The Washington Post noted that the 13th Congressional District race is going to be taken up by the incoming House of Representatives.
A battle over who won the congressional election in Florida’s 13th District is in the courts and could be debated in Congress itself. Christine Jennings, the Democrat, informed Congress last week that she was contesting the election, claiming that electronic voting machines malfunctioned and that state officials wrongly certified the election in favor of Republican Vern Buchanan. She also filed a lawsuit asking for access to the source code of the machines, manufactured by Election Systems & Software Inc.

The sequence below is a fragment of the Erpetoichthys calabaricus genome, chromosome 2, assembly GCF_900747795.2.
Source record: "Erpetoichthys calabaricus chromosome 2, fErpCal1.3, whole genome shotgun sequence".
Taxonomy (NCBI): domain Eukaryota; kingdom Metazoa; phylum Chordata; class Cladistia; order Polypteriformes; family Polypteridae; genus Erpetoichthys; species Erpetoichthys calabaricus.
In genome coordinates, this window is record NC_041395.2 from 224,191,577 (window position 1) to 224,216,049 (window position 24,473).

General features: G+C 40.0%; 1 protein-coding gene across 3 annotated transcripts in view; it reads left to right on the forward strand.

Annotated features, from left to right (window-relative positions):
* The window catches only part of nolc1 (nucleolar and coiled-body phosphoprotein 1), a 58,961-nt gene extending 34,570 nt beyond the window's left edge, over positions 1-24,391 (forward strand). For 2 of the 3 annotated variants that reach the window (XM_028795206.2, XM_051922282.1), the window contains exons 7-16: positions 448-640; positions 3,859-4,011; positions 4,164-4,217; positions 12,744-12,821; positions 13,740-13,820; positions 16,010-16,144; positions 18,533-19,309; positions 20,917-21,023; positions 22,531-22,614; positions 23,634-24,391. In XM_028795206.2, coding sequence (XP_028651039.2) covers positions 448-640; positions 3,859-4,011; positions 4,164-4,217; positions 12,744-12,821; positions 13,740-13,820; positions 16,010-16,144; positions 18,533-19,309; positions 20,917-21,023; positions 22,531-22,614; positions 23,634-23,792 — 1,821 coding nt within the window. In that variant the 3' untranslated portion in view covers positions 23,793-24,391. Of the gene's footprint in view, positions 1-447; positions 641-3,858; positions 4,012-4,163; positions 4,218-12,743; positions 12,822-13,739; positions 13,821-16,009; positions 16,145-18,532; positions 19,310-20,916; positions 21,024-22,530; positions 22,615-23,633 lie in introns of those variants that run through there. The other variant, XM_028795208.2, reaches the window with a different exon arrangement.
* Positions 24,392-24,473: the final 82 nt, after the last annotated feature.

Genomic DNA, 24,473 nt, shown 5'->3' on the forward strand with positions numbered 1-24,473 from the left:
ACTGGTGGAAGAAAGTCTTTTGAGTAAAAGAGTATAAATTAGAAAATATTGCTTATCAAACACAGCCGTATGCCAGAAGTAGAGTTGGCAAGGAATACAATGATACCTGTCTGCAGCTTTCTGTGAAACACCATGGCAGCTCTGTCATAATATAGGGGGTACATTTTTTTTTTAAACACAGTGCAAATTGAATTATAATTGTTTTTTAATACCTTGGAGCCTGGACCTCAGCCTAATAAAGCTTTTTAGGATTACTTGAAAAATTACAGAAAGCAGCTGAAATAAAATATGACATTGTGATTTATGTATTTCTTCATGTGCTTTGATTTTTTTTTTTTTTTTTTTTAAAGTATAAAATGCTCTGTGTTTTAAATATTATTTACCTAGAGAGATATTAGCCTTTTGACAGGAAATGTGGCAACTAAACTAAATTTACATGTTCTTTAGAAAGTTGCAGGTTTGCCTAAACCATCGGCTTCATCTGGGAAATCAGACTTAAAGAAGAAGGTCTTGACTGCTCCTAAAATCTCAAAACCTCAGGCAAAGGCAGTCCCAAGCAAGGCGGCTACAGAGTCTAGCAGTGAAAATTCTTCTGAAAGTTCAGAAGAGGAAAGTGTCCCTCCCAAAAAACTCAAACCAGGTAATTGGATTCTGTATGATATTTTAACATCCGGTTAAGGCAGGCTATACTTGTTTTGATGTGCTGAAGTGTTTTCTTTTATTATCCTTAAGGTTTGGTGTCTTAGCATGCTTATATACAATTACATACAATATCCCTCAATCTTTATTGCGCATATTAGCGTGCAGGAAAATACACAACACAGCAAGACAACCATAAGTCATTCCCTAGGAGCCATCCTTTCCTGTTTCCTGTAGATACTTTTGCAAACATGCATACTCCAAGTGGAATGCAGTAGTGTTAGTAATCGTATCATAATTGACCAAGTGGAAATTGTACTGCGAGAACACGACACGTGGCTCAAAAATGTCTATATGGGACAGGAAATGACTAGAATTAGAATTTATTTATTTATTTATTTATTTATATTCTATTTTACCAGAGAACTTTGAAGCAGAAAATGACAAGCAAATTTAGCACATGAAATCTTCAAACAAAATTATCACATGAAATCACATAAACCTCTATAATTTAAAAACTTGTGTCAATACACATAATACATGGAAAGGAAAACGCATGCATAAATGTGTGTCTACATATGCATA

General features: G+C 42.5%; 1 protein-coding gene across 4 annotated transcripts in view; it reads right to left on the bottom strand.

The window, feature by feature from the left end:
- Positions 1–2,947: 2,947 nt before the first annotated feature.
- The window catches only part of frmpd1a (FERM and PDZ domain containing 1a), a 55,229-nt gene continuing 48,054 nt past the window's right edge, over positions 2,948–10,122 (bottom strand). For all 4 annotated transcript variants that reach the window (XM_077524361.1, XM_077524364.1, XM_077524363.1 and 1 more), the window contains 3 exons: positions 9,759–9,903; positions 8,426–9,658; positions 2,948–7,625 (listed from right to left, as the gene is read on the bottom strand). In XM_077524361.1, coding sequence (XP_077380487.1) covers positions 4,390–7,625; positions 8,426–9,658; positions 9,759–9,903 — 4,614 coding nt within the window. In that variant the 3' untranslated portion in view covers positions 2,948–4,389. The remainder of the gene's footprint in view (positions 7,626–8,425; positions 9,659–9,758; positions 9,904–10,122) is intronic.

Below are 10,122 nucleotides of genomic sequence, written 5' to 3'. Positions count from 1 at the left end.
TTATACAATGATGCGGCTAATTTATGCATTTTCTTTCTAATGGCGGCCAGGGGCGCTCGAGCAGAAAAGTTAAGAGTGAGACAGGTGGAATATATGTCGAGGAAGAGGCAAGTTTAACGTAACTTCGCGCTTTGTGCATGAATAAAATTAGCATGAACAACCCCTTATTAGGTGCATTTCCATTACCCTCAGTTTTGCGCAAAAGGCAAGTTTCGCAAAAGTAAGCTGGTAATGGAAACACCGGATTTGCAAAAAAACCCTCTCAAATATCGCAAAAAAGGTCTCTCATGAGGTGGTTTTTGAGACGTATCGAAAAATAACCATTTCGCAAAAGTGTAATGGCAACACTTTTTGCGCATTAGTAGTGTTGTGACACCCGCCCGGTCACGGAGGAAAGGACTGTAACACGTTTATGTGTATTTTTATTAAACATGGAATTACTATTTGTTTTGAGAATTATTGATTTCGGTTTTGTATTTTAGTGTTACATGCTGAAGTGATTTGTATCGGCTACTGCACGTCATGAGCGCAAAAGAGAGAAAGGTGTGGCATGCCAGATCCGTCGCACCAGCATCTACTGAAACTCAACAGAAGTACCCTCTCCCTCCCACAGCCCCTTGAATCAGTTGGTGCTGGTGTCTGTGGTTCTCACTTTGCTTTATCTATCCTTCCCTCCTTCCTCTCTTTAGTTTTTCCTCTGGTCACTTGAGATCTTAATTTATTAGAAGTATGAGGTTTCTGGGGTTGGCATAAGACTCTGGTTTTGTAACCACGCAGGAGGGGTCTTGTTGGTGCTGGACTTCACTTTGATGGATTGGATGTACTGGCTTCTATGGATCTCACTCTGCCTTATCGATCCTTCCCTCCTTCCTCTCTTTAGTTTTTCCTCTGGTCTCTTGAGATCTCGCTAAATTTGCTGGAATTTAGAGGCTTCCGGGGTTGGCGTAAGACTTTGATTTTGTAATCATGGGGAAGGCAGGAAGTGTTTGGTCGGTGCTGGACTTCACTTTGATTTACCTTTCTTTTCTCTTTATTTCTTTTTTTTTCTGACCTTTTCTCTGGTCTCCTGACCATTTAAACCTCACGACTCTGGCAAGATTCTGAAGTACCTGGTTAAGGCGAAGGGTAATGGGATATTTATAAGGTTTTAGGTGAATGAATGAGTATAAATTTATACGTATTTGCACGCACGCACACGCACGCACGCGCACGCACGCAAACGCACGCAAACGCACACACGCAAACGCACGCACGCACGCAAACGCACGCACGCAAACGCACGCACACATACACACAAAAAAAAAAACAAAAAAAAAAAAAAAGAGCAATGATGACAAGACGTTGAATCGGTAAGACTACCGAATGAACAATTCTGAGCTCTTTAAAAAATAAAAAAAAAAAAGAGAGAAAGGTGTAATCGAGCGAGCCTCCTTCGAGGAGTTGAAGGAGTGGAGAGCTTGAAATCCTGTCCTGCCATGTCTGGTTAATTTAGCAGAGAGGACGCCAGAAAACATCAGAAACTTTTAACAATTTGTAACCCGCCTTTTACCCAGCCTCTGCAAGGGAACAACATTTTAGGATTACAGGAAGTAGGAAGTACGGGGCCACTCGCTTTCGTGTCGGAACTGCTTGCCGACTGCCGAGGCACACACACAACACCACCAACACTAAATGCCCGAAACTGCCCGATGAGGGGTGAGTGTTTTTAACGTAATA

Two weeks after the Nov. 7 election, the state certified Buchanan as the winner by 369 votes. Jennings wants a new vote. If she prevails, the Democratic gains in the midterm elections will increase to 31 House seats. On Election Day, 18,000 Sarasota County voters who went to the polls registered no choice in the congressional race. Jennings argued that that was evidence of a machine glitch, but the state indicated that it found no evidence of one. ES&S also rejected her argument, and Buchanan said she should concede. On Wednesday, Jennings officially contested the election with the House Administration Committee, which usually does not take any action until an election dispute moves through the courts. Buchanan has 30 days to respond. He is likely to be sworn in next week. Jennings’s challenge, which has highlighted long-standing concerns this year about the reliability of electronic voting technology, faces long odds against success. According to a report by the Congressional Research Service, most of the 105 contested elections since 1933 have been decided against the challenger. ES&S has opposed sharing its programming code, saying that it is confidential and that its machines elsewhere worked just fine.